OSU Professor a Detective in
Search of Medieval Writings
(April 25, 2002)
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Bill Eichenberger, Dispatch Book Critic
detective Philip Marlowe takes a case, odds are he finds out who has killed whom
and why. Usually he gets the girl, though he doesn’t get to keep her.
professor Frank Coulson takes a case, odds are he finds out whether a manuscript
has scholarly significance. Usually, there are no girls.
think of what I do as detective work,’’ Coulson said recently from his
office at Ohio State University, where he teaches medieval and classical Latin
and paleography. “I think of it as solving little mysteries.’’
intrepid gumshoe -- “maybe a cross between an archaeologist and Monsieur
Poirot,’’ he said with a laugh -- Coulson has “crawled through’’ about
90 libraries in western Europe and the United States and has unearthed more than
120 previously unknown copies of Ovid’s Metamorphoses.
will talk about medieval Latin manuscripts tonight as part of the Aldus
Society’s History of Text series.)
I examine a manuscript I want to know when, where, how and why it was produced.
And under what circumstances,’’ he said.
times, when Coulson visits, say, the library at the Vatican, he will be the
first person to handle a particular manuscript in a century or more. A common
misconception: Because these manuscripts are so old, researchers know everything
not like that at all. What excites me about these (medieval) manuscripts is how
little we know about them. There’s a huge amount of uncataloged
one manuscript may be quite like another, still there can be crucial differences
that can change the way one thinks about a text such as The Metamorphoses.
don’t know if the scribe was a dolt or a dunce. You don’t know what sort of
errors he might have introduced into the text,’’ Coulson said. “No single
manuscript will give you a pure copy of the text.’’
are able, by identifying errors common to different texts, to group those texts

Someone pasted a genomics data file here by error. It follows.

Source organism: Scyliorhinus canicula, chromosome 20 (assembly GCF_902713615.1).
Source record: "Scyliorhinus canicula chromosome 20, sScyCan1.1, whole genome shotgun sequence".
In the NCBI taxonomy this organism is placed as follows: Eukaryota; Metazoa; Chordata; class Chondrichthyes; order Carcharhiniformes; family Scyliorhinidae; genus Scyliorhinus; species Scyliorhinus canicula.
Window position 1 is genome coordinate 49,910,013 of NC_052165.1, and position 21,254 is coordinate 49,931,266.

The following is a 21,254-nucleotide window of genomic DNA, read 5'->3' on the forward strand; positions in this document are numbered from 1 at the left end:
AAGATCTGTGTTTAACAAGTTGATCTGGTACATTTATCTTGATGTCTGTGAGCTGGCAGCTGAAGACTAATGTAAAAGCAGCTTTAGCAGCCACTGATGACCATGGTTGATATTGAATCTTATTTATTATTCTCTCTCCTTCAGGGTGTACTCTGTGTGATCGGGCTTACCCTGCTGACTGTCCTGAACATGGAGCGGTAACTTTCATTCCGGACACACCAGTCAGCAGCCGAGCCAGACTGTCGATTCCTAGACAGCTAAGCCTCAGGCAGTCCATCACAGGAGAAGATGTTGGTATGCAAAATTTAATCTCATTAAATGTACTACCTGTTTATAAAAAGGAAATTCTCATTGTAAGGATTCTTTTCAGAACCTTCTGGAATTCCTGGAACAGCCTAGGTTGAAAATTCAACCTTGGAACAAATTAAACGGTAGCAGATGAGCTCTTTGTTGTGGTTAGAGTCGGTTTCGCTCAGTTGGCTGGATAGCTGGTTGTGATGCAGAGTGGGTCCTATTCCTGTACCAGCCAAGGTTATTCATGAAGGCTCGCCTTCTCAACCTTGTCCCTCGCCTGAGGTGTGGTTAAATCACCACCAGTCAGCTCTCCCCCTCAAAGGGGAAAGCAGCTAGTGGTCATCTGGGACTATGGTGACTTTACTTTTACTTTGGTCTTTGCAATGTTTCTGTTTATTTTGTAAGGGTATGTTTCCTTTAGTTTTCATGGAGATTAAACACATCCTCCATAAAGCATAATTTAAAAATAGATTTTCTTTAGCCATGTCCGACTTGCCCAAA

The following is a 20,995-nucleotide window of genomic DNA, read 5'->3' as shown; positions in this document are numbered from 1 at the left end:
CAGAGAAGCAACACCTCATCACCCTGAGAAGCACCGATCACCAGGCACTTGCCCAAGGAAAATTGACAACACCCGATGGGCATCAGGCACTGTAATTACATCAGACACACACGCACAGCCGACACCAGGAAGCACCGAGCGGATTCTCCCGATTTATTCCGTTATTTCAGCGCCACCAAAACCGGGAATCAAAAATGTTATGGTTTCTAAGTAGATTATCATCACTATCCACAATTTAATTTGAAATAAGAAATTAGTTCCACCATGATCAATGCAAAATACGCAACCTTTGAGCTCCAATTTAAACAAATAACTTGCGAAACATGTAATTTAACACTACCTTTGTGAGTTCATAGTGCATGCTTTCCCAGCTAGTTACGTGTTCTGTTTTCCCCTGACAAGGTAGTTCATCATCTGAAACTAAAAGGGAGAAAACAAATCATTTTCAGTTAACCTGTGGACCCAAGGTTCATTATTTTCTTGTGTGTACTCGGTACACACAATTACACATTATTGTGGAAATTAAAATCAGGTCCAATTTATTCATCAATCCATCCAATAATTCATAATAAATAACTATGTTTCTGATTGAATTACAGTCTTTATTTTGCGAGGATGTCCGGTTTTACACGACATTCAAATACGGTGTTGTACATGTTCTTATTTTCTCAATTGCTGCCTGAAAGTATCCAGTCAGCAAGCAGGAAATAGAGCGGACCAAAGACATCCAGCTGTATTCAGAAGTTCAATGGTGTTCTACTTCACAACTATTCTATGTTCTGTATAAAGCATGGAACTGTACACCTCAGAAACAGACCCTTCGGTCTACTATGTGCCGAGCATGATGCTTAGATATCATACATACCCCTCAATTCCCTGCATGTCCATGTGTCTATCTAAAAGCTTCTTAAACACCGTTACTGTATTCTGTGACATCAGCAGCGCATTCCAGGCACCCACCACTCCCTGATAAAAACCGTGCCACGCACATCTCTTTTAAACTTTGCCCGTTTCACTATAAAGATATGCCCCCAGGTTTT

into families. Further work along the same line can move scholars, so the theory
goes, closer to the original text.
call errors spread among various manuscript families contamination. One scribe
has looked at a manuscript that included an error and imported that error into
his manuscript,’’ Coulson said.
muddies the waters.’’
knew why he solved mysteries, telling a cop buddy once, “I’m a romantic,
Bernie. I hear voices crying in the night, and I go to see what’s the
knows why he solves mysteries, too.
love bringing this material to light and making it accessible to scholars,’’
he needn’t travel to Florence or Paris to make a big find. Not long ago he
rediscovered, in a manuscript in the OSU Library’s Rare Books Room, several
lost poems by the 17th-century Italian Ippolito Grassetti.
Grassetti is a minor figure. And some of the cataloging Coulson has done with
manuscripts of The Metamorphoses may seem almost clerical.
many scholarly discoveries that seem minor at the time,’’ Coulson said,
“may, in fact, be far more dramatic in their impact when one steps back and
looks at the larger picture.’’
is, by necessity, provisional. That is what keeps scholars in business. The more
information is unearthed, the more an understanding of the past deepens.
scholars who studied Ovid’s influence on Chaucer, for instance, tended to view
their subject only through “the Moralized Ovid,’’ or a Christian
interpretation of The Metamorphoses.
my research has demonstrated there were multifarious ways or levels of
interpreting the poem even in Chaucer’s day.’’
recently won Ohio State’s Alumni Award for Distinguished Teaching. His
students now find a more sober scholar than they would have in his fiery youth.
was attracted by Catullus, who was writing about loss and love in a very
emotional way,’’ Coulson said. “Only later did I turn to Horace. I think,
as one gets older, one can appreciate the subtleties of a writer like Horace,
who is -- how shall I say it? -- less emotionally charged than Catullus.’’
make movies out of guys like Philip Marlowe. But excepting Umberto Eco’s The
Name of the Rose -- “The movie is unrealistic, from a scholar’s point of
view,’’ Coulson said -- scribes and the manuscripts they produced are hardly
the stuff of Hollywood.
much less so the work of the scholar, trailing in the footsteps of the
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